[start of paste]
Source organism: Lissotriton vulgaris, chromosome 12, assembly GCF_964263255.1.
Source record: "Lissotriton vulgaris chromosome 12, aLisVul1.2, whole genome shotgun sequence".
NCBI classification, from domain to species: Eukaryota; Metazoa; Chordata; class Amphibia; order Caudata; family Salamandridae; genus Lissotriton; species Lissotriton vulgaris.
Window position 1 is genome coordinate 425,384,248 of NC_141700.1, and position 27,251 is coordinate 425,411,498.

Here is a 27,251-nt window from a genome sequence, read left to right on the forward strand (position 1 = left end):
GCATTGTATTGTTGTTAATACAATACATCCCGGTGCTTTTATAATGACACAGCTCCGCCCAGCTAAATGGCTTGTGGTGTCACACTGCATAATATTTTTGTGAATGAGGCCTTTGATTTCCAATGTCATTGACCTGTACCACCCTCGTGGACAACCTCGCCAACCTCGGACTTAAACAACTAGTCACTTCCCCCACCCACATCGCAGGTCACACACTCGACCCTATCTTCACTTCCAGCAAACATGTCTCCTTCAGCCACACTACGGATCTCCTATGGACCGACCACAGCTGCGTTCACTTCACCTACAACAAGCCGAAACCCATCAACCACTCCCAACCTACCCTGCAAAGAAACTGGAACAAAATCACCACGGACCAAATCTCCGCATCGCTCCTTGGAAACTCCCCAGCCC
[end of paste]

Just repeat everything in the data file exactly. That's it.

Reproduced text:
Source organism: Lissotriton vulgaris, chromosome 12, assembly GCF_964263255.1.
Source record: "Lissotriton vulgaris chromosome 12, aLisVul1.2, whole genome shotgun sequence".
NCBI classification, from domain to species: Eukaryota; Metazoa; Chordata; class Amphibia; order Caudata; family Salamandridae; genus Lissotriton; species Lissotriton vulgaris.
Window position 1 is genome coordinate 425,384,248 of NC_141700.1, and position 27,251 is coordinate 425,411,498.

Here is a 27,251-nt window from a genome sequence, read left to right on the forward strand (position 1 = left end):
GCATTGTATTGTTGTTAATACAATACATCCCGGTGCTTTTATAATGACACAGCTCCGCCCAGCTAAATGGCTTGTGGTGTCACACTGCATAATATTTTTGTGAATGAGGCCTTTGATTTCCAATGTCATTGACCTGTACCACCCTCGTGGACAACCTCGCCAACCTCGGACTTAAACAACTAGTCACTTCCCCCACCCACATCGCAGGTCACACACTCGACCCTATCTTCACTTCCAGCAAACATGTCTCCTTCAGCCACACTACGGATCTCCTATGGACCGACCACAGCTGCGTTCACTTCACCTACAACAAGCCGAAACCCATCAACCACTCCCAACCTACCCTGCAAAGAAACTGGAACAAAATCACCACGGACCAAATCTCCGCATCGCTCCTTGGAAACTCCCCAGCCC